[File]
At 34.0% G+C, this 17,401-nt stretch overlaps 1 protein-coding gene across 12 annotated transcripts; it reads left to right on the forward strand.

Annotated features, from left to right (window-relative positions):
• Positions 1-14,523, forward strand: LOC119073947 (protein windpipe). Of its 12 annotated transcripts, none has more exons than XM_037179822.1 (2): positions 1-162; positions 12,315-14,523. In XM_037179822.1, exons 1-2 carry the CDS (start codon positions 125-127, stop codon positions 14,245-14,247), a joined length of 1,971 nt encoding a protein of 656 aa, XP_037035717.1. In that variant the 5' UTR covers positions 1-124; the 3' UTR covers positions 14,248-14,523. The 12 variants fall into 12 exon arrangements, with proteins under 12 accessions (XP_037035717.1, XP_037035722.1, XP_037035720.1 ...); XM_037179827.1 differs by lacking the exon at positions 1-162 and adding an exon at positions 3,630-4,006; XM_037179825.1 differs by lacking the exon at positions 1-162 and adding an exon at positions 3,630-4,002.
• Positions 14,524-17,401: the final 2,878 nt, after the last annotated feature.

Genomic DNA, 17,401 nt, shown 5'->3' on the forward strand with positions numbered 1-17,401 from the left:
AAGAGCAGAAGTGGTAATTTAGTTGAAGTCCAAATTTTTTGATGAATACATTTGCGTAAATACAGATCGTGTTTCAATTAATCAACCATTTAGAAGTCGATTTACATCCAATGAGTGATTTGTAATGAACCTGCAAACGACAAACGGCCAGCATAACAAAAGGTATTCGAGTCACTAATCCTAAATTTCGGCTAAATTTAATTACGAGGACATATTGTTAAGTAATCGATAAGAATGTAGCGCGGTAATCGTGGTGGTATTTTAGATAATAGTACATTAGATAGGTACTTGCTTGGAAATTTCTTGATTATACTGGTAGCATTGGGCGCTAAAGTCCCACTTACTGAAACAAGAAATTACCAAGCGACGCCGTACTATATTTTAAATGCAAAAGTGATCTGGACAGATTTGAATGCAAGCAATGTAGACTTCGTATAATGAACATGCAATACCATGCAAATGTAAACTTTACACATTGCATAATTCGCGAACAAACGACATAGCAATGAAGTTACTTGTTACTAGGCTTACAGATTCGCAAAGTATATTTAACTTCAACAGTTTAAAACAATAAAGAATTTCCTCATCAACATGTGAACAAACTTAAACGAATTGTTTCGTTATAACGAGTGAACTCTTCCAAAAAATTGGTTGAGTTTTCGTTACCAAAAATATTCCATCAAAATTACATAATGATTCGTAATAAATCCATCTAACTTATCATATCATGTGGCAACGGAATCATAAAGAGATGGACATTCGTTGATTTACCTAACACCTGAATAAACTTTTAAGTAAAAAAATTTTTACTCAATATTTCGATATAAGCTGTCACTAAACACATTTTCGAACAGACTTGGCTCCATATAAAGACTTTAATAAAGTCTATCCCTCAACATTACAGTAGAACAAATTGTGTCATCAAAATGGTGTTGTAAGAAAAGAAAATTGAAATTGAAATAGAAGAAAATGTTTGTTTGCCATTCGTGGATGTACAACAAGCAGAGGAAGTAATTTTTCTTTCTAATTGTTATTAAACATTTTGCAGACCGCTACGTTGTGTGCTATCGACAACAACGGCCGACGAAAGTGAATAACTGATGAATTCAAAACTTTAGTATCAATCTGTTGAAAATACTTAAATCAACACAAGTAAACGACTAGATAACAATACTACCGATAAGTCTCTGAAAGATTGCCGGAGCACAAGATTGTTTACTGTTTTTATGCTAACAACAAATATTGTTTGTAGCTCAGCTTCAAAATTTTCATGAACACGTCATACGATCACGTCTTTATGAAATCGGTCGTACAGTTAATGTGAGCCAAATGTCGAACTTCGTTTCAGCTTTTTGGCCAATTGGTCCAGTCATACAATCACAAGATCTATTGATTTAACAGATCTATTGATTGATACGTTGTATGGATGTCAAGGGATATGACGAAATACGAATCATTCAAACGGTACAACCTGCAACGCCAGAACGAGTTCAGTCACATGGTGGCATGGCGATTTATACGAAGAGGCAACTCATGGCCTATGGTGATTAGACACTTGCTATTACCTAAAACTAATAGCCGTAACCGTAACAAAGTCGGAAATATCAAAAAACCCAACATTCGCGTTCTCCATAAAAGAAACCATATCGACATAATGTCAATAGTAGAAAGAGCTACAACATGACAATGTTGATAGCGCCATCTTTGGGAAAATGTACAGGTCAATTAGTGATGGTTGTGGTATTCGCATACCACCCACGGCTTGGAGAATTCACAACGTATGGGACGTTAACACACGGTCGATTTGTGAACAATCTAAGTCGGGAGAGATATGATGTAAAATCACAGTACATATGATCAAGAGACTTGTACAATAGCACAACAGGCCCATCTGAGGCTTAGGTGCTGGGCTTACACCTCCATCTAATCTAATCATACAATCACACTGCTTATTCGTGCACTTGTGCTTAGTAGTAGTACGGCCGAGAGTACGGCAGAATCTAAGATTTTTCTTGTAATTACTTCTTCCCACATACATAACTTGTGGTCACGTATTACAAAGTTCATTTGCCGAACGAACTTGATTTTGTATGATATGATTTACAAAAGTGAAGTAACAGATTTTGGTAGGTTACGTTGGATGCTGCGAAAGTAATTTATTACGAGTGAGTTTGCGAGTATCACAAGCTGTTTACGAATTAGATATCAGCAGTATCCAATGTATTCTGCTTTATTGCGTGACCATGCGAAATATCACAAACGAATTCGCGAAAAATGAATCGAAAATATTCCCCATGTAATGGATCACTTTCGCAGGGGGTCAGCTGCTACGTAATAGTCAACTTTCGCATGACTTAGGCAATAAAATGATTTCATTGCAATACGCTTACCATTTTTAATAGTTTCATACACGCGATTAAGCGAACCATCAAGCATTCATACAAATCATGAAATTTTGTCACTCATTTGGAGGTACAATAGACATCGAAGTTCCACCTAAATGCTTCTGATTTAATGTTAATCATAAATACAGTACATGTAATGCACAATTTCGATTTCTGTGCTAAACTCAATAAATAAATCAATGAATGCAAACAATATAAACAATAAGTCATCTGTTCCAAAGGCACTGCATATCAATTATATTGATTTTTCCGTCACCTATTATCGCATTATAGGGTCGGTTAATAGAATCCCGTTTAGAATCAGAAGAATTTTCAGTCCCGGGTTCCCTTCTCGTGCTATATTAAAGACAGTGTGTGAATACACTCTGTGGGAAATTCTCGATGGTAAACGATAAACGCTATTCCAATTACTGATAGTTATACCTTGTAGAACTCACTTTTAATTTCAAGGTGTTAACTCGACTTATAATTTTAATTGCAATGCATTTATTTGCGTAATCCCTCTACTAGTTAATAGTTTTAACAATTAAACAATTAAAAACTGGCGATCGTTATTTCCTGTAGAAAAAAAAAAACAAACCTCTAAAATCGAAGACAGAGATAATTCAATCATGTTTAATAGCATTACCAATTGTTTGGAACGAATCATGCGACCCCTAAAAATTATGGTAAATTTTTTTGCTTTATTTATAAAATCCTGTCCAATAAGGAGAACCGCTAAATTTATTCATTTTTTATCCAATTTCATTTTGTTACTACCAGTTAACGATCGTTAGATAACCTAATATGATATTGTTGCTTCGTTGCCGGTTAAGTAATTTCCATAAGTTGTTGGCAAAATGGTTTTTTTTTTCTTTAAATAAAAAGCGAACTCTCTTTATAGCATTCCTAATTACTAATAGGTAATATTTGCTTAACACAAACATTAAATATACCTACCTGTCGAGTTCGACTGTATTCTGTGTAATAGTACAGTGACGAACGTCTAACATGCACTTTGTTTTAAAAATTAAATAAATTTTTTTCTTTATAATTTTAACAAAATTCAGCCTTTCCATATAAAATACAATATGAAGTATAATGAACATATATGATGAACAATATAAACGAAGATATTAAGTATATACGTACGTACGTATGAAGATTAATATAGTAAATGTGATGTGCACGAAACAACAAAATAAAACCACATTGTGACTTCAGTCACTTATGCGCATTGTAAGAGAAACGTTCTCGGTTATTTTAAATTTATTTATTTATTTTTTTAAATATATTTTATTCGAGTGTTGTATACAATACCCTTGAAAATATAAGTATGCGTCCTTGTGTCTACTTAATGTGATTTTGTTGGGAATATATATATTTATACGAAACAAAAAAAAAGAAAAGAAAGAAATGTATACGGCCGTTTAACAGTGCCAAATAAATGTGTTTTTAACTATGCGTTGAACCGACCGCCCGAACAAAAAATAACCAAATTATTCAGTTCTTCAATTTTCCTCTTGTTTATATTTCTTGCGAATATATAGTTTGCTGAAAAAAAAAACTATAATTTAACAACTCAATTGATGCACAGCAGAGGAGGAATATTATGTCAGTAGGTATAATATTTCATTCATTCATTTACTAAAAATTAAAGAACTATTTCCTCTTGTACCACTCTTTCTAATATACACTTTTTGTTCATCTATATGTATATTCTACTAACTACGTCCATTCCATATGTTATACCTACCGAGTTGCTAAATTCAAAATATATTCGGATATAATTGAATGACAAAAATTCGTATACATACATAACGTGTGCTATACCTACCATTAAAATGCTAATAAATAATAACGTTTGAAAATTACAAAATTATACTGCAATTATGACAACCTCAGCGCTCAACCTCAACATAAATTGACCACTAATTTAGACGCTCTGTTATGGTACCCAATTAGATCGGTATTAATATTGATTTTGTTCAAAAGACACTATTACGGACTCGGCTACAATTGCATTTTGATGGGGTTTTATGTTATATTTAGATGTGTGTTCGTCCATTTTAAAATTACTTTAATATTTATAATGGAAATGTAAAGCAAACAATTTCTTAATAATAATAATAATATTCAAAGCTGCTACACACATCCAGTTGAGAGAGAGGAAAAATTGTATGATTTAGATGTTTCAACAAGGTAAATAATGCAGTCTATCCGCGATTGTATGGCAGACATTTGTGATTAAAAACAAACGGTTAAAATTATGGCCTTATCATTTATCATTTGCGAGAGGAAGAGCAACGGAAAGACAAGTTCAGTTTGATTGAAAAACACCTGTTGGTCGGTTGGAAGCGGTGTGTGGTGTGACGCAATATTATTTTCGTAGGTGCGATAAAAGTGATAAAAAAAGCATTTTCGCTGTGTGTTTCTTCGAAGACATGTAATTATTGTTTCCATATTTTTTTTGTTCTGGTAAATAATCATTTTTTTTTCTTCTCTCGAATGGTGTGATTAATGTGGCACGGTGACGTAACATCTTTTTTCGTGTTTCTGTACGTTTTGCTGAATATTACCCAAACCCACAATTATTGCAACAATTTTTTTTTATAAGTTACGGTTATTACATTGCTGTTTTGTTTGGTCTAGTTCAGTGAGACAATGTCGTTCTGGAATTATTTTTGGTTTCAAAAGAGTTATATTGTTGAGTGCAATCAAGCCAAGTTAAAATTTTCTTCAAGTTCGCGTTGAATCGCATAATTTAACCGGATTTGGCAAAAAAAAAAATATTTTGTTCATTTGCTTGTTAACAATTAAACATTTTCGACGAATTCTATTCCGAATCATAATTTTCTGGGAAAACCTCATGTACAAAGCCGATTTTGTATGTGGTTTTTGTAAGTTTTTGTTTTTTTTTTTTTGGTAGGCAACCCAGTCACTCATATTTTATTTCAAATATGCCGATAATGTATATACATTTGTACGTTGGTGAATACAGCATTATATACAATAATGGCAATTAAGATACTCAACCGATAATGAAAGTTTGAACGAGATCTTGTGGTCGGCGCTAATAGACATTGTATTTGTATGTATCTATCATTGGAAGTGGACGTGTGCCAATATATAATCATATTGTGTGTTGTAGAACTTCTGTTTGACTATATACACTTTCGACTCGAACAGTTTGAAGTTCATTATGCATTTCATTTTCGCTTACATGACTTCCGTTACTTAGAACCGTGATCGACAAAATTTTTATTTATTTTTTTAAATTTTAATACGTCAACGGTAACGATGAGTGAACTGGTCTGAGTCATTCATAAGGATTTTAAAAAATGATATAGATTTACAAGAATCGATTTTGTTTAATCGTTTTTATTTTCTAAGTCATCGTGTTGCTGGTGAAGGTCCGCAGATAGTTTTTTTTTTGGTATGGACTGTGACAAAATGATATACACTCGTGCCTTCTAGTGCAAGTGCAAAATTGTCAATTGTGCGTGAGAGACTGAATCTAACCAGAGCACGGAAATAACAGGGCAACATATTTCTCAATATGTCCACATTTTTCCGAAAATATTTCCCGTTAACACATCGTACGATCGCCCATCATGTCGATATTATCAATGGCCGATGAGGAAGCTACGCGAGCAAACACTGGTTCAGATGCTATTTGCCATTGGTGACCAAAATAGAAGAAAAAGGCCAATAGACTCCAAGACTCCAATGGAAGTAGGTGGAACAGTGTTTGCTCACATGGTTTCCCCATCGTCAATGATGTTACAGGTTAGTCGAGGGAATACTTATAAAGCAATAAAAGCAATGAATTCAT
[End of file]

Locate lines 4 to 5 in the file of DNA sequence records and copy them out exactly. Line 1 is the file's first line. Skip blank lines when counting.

• Positions 14,524-17,401: the final 2,878 nt, after the last annotated feature.

Genomic DNA, 17,401 nt, shown 5'->3' on the forward strand with positions numbered 1-17,401 from the left: